During his career, Walker served for many years as head of Utah State’s biological and irrigation engineering department, where his leadership fostered the growth of an internationally recognized program in irrigation engineering. The program continues to provide technical assistance in support of agricultural and economic development.
“The most fascinating thing about water management in Utah is the great humor that is often attached to rather serious problems,” said Walker. “One of the most critical of these problems is achieving an equitable distribution of water among users. This is often described gently by saying that it is better to be at the head of a ditch with a long-handled shovel than at the end with a good water right. I think we have finally, after more than 150 years, been able the disprove this old adage.”
In Utah, Walker has worked with the Sevier River Water Users Association to automate the river and implement real-time water right allocations. His efforts have assisted the river commissioners in day-to-day regulation of the river and helped users receive the appropriate amount of water daily based on their rights. This has improved the economic climate of the Sevier River Basin, which spans six Utah counties, by helping irrigators improve crop yield in a cost-effective manner. It has also helped with the area’s water conservation and has become an important component of the state’s current conservation initiative.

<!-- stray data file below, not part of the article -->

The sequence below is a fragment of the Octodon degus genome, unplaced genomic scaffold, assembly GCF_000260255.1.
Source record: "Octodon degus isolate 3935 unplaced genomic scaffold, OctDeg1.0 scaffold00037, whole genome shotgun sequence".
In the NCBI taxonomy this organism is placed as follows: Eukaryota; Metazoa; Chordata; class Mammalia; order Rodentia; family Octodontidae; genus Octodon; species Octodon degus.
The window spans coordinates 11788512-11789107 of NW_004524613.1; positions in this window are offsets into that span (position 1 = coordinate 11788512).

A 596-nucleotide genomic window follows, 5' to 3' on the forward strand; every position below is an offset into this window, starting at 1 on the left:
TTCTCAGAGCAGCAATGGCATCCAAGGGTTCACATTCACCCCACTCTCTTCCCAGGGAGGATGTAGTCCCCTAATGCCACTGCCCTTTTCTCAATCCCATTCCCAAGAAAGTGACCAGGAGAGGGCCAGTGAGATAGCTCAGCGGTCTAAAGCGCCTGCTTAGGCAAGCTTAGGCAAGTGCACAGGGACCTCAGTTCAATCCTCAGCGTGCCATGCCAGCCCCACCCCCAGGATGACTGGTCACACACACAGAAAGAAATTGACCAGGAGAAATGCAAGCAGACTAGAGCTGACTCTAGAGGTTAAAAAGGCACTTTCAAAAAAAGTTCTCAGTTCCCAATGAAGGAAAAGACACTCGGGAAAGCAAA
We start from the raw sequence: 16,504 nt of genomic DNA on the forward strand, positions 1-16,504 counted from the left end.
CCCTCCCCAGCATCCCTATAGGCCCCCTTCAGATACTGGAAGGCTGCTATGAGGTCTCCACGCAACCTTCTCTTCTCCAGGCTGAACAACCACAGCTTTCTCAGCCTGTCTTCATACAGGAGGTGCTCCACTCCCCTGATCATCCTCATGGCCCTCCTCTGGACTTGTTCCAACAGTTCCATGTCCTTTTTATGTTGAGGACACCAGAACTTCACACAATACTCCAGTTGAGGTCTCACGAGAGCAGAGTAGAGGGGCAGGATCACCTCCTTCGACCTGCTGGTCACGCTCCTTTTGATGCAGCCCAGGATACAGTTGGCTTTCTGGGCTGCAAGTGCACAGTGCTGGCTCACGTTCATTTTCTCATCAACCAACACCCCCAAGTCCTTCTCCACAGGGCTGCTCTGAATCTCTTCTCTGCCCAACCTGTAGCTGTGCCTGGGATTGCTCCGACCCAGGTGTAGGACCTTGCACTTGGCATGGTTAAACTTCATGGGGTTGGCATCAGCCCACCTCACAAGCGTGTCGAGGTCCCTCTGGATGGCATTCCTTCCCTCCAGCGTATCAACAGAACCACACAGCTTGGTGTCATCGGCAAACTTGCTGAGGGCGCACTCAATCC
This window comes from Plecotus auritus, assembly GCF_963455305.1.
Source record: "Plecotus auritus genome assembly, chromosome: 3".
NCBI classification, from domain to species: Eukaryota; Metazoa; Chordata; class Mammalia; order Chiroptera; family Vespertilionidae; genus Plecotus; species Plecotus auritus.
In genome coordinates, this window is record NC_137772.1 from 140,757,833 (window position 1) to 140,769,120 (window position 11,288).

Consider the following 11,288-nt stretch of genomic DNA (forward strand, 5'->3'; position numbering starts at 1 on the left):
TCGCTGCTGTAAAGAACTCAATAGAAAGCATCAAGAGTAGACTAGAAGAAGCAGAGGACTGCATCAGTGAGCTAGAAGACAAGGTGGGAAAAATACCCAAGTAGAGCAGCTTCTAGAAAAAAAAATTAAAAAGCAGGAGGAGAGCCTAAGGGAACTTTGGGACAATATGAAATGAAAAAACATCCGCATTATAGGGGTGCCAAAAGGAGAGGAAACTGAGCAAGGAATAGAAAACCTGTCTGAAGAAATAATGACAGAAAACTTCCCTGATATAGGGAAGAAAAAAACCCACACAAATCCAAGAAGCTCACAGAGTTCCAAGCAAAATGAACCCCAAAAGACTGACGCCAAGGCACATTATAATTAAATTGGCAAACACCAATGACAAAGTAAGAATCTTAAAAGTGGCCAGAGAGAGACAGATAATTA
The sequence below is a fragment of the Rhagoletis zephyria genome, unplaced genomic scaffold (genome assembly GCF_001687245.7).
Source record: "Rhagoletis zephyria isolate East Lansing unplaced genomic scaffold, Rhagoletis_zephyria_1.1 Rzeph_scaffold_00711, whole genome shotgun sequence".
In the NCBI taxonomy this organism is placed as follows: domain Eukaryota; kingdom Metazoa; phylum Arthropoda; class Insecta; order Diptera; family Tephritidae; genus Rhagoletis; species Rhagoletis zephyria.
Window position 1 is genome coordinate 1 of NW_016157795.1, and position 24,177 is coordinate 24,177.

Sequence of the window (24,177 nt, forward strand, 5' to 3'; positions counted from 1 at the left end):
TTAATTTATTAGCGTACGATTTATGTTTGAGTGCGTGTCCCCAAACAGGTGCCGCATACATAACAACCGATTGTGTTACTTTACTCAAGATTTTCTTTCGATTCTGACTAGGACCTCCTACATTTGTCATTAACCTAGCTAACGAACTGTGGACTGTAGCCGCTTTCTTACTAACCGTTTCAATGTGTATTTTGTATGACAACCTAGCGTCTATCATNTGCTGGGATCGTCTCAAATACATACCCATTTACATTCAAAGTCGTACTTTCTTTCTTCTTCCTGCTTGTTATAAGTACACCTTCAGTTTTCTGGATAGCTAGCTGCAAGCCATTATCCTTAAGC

“Dr. Wynn R. Walker has set an example of water conservation throughout Utah, the United States and the world,” said H. Scott Hinton, dean of the College of Engineering at Utah State.
Walker has also developed international short courses that provide irrigation training, and he is a regular instructor at the U.S. Bureau of Reclamation’s Water Management course. He revised and updated the Border Irrigation and Furrow Irrigation manuals for the Natural Resources Conservation Service. These manuals will be combined into a single Surface Irrigation manual that will provide information and design procedures for hundreds of NRCS offices throughout the nation and internationally.
“In the water community, Dr. Walker is well known as an excellent ‘go-to’ man for help and advice and is esteemed and respected by his peers,” said Clyde Bunker, president of the Consolidated Sevier Bridge Reservoir Company.
Walker has a masters’s in civil engineering and a doctorate in agricultural engineering from Colorado State University. He earned his bachelor’s in civil engineering from Utah State. He is a member of the American Society of Civil Engineers, where he sits on several committees and task groups, including the On Farm Irrigation Committee and the Soil and Crop Hydraulic properties task committee.
While at Utah State Spendlove was instrumental in developing the virology research program, where he began researching fetal bovine serum. He left the university in 1975 to found HyClone to further his research in this area. The company has since evolved into a world leader of manufacturing cell culture media, sera and bio process container systems. In 1996, Spendlove sold his interests in the company to focus his attention on other research pursuits.
For more information about Utah State visit, www.usu.edu